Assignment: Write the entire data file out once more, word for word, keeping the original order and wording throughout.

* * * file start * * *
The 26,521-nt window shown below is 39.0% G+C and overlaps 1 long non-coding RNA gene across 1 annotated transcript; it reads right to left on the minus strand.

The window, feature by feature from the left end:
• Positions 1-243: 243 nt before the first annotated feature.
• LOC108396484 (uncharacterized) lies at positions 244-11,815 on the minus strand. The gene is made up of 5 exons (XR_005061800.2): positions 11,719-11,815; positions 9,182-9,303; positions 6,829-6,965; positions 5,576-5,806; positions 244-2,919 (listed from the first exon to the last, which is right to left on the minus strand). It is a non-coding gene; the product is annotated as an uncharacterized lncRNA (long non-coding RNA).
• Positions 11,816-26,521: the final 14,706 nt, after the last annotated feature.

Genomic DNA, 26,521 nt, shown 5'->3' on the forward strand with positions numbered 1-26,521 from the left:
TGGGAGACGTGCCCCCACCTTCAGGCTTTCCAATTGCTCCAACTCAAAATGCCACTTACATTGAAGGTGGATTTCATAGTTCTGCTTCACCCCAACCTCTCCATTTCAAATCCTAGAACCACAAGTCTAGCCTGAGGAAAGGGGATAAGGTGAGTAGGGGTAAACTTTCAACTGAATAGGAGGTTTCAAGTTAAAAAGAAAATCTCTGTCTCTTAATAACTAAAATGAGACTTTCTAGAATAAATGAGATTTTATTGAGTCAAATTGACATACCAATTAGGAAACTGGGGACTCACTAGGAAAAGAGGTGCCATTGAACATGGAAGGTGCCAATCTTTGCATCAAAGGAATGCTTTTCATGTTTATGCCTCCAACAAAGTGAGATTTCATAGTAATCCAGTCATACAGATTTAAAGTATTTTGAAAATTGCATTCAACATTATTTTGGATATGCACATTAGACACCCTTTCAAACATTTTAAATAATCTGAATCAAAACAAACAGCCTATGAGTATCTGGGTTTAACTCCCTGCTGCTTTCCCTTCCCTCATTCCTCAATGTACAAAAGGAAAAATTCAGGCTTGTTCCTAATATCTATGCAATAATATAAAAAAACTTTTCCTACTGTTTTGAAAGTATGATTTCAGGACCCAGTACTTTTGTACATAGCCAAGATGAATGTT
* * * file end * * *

The 26,521-nt window shown below is 39.0% G+C and overlaps 1 long non-coding RNA gene across 1 annotated transcript; it reads right to left on the minus strand.

The window, feature by feature from the left end:
• Positions 1-243: 243 nt before the first annotated feature.
• LOC108396484 (uncharacterized) lies at positions 244-11,815 on the minus strand. The gene is made up of 5 exons (XR_005061800.2): positions 11,719-11,815; positions 9,182-9,303; positions 6,829-6,965; positions 5,576-5,806; positions 244-2,919 (listed from the first exon to the last, which is right to left on the minus strand). It is a non-coding gene; the product is annotated as an uncharacterized lncRNA (long non-coding RNA).
• Positions 11,816-26,521: the final 14,706 nt, after the last annotated feature.

Genomic DNA, 26,521 nt, shown 5'->3' on the forward strand with positions numbered 1-26,521 from the left:
TGGGAGACGTGCCCCCACCTTCAGGCTTTCCAATTGCTCCAACTCAAAATGCCACTTACATTGAAGGTGGATTTCATAGTTCTGCTTCACCCCAACCTCTCCATTTCAAATCCTAGAACCACAAGTCTAGCCTGAGGAAAGGGGATAAGGTGAGTAGGGGTAAACTTTCAACTGAATAGGAGGTTTCAAGTTAAAAAGAAAATCTCTGTCTCTTAATAACTAAAATGAGACTTTCTAGAATAAATGAGATTTTATTGAGTCAAATTGACATACCAATTAGGAAACTGGGGACTCACTAGGAAAAGAGGTGCCATTGAACATGGAAGGTGCCAATCTTTGCATCAAAGGAATGCTTTTCATGTTTATGCCTCCAACAAAGTGAGATTTCATAGTAATCCAGTCATACAGATTTAAAGTATTTTGAAAATTGCATTCAACATTATTTTGGATATGCACATTAGACACCCTTTCAAACATTTTAAATAATCTGAATCAAAACAAACAGCCTATGAGTATCTGGGTTTAACTCCCTGCTGCTTTCCCTTCCCTCATTCCTCAATGTACAAAAGGAAAAATTCAGGCTTGTTCCTAATATCTATGCAATAATATAAAAAAACTTTTCCTACTGTTTTGAAAGTATGATTTCAGGACCCAGTACTTTTGTACATAGCCAAGATGAATGTT